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A Congregation with Much to Offer

A Congregation with Much to Offer

Russia Russia(pixabay.com)
ByWilliam Yoder, Ph.D. February 28, 2020
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The Baptist "House of Peace" in Kaliningrad

Berlin - On festive occasions at Kaliningrad/Russia's Baptist church, one is reminded of the best of times back in the former USSR. Then, as many as 600 persons crowd into the "Church of Peace"; a four-part choir hails forth; children and women recite poetry and sing. Two or three sermons are to be expected; adult males and children are visible throughout. As many as 500 persons frequently visit the Sunday morning services; roughly 25% of the participants are minors.

This imposing, round church was dedicated in a very festive hour on 23 August 1998. The 700 participants in the Ulitsa Gagarina 18 behind the "Kings Gate" in the east of the city then included 100 guests from Germany.

Pastor Anatoly Krikun is very pleased to have a "Bible college". This state-recognized institution was founded in 1999 and usually has approx. 20 students. Its study program consists of five two-week study blocks held five times annually for a three-year period. Theology and music courses are offered; women are trained as Sunday school teachers. Visiting lecturers from Germany are often present. Thanks largely to the college, a guest house has been built next to the large "prayer house". Foreign guests are welcome to sleep there for a modest fee.

Numbers are erratic, but one speaks of 800 to 870 Baptists in Kaliningrad region. Yet the Master's thesis of the Russian-German Alex Breitkreuz from 2006 reports on only 426 members in registered congregations, 318 of those in Kaliningrad's Church of Peace. Other small congregations exist in Bagrationovsk, Sovietsk, Gussev, Mamonovo and Gromovo near Slavsk. The congregation in Sovietsk (Tilsit in German) even has its own building. A second Baptist congregation also exists in the north of Kaliningrad: The gathering in Ulitsa Lomonossov 54 has roughly 60 members.

Barely noticed are the reclusive and small gatherings of the "Initiativniki", the 1961-founded denomination of non-registered, "underground" Baptists. They are present in Kaliningrad as well as in Yasnaya Polyana, which is the once-German "horse paradise" of Trakhenen. Breitkreuz reported that the Initiativniki could point to as many as 300 members in the enclave in 2004. A Russian-language webpage, "map.drevolife.ru", even lists 11 congregations for them in the Kaliningrad region.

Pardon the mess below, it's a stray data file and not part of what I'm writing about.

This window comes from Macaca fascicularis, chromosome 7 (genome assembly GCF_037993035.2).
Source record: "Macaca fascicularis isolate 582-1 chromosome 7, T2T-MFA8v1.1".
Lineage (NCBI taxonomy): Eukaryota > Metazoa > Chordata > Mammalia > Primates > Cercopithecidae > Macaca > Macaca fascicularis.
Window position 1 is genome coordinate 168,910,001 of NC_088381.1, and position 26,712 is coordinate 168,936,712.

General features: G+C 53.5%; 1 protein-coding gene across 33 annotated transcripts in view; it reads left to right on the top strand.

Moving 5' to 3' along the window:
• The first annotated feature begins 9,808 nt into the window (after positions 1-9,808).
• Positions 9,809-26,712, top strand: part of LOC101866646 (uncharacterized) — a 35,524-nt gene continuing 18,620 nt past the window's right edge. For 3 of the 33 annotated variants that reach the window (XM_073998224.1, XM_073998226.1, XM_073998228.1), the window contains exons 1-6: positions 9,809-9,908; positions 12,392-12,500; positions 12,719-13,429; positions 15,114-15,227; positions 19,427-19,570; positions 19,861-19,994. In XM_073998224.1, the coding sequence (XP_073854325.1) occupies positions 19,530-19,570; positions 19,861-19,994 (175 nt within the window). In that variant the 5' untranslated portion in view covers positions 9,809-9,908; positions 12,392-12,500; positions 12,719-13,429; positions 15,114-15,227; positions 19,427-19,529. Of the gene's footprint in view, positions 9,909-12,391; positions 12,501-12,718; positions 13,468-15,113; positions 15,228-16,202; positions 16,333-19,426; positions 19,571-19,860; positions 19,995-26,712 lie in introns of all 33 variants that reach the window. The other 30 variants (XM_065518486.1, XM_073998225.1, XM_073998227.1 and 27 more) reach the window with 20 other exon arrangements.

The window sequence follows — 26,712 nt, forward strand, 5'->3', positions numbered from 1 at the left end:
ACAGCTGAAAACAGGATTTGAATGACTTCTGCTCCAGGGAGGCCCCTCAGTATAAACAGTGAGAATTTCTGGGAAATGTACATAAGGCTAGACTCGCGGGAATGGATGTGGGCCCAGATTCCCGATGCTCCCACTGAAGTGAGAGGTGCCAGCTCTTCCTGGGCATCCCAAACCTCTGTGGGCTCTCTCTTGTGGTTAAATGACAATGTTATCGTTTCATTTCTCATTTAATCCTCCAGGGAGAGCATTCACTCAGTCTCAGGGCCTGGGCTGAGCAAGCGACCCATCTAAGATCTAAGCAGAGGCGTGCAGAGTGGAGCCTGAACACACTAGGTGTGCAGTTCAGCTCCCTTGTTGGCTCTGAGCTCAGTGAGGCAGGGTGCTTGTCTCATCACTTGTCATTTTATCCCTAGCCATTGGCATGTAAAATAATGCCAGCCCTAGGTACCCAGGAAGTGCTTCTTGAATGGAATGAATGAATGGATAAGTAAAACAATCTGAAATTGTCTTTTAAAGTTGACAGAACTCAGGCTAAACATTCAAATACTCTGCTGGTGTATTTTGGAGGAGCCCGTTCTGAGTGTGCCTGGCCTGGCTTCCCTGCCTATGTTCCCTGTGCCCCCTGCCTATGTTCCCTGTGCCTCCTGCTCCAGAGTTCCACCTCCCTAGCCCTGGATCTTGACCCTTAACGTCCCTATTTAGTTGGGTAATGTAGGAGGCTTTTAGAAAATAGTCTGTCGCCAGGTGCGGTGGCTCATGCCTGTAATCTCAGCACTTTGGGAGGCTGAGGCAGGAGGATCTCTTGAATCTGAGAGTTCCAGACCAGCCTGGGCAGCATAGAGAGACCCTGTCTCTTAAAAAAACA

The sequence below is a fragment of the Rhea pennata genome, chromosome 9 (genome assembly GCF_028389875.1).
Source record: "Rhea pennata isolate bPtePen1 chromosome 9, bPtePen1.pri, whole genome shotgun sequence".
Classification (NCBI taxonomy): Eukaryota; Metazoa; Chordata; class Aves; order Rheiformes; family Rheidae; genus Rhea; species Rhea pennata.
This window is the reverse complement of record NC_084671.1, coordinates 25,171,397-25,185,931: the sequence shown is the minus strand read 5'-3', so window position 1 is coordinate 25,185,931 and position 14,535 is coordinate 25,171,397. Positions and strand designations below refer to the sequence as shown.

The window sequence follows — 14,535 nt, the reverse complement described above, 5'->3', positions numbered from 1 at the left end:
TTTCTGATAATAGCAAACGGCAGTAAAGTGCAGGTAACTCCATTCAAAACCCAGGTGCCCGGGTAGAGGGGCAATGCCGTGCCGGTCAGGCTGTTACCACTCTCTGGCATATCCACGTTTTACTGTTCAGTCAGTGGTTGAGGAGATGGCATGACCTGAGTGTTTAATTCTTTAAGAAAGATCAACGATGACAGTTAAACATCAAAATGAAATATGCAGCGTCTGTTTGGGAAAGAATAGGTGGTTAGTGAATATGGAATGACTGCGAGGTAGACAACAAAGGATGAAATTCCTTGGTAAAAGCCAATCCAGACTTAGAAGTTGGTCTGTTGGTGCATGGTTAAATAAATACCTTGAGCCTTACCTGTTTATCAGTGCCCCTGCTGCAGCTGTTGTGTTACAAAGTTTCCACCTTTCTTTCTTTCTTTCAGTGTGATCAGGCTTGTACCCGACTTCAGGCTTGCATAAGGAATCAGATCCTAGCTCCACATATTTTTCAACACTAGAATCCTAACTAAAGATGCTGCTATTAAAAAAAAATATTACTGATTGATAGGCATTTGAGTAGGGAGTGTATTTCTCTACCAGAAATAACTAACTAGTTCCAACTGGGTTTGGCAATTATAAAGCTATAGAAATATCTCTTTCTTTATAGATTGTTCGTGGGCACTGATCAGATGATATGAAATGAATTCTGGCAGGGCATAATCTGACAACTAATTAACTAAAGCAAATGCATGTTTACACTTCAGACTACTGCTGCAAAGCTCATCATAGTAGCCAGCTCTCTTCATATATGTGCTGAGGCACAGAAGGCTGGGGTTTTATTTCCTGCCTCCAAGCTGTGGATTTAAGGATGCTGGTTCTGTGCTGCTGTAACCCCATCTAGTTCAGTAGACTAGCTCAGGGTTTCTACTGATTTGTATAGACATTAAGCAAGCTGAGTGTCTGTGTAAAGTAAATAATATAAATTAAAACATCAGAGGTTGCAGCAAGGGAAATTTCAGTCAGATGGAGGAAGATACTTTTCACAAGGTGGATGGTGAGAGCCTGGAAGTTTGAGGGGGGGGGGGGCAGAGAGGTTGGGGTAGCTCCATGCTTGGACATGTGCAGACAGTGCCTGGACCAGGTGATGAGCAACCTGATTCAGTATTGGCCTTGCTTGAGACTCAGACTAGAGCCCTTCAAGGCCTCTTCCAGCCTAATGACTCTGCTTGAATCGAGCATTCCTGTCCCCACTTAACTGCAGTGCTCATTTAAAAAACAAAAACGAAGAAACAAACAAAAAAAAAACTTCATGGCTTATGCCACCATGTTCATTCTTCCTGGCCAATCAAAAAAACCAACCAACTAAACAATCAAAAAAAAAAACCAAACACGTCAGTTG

In German times, Königsberg had six larger Baptist congregations and was considered a hotbed of Baptist activity. Today, Baptists no longer have access to any church building stemming from German times. According to the Baptist Vadim Lugov, Kaliningrad currently has Protestant congregations meeting at 24 locations.

The first native Russian Baptists arrived in the enclave in 1947 - two years after its takeover by the Soviet Union. Interesting is the fact that the Baptists were legally registered as a religious entity in this region many years prior to any other denomination. That occurred in 1967 - 18 years before the registration of the Orthodox! This is cited on the congregation's webpage ("mir-kld.ru") as well as in the Master's thesis of Pastor Anatoly Krikun, which was published in 2011. Its title, translated, is: "The History of Evangelical Christians - Baptists in Eastern Prussia and Kaliningrad Region".